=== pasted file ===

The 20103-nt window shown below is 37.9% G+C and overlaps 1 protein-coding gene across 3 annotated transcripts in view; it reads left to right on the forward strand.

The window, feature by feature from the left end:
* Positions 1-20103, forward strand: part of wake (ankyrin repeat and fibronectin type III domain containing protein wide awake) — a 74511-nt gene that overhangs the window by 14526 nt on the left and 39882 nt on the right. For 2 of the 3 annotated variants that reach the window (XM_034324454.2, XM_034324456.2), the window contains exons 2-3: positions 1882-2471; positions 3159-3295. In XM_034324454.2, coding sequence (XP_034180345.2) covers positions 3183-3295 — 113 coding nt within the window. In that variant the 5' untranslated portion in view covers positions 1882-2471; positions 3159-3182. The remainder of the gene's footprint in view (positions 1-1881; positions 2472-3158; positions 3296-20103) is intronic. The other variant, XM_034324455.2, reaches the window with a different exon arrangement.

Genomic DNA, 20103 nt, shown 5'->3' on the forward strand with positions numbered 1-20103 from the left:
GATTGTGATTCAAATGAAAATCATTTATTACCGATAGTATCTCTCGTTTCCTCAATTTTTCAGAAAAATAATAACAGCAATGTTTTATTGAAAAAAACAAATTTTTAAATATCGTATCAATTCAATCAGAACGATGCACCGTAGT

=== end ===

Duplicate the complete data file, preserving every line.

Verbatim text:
The 20103-nt window shown below is 37.9% G+C and overlaps 1 protein-coding gene across 3 annotated transcripts in view; it reads left to right on the forward strand.

The window, feature by feature from the left end:
* Positions 1-20103, forward strand: part of wake (ankyrin repeat and fibronectin type III domain containing protein wide awake) — a 74511-nt gene that overhangs the window by 14526 nt on the left and 39882 nt on the right. For 2 of the 3 annotated variants that reach the window (XM_034324454.2, XM_034324456.2), the window contains exons 2-3: positions 1882-2471; positions 3159-3295. In XM_034324454.2, coding sequence (XP_034180345.2) covers positions 3183-3295 — 113 coding nt within the window. In that variant the 5' untranslated portion in view covers positions 1882-2471; positions 3159-3182. The remainder of the gene's footprint in view (positions 1-1881; positions 2472-3158; positions 3296-20103) is intronic. The other variant, XM_034324455.2, reaches the window with a different exon arrangement.

Genomic DNA, 20103 nt, shown 5'->3' on the forward strand with positions numbered 1-20103 from the left:
GATTGTGATTCAAATGAAAATCATTTATTACCGATAGTATCTCTCGTTTCCTCAATTTTTCAGAAAAATAATAACAGCAATGTTTTATTGAAAAAAACAAATTTTTAAATATCGTATCAATTCAATCAGAACGATGCACCGTAGT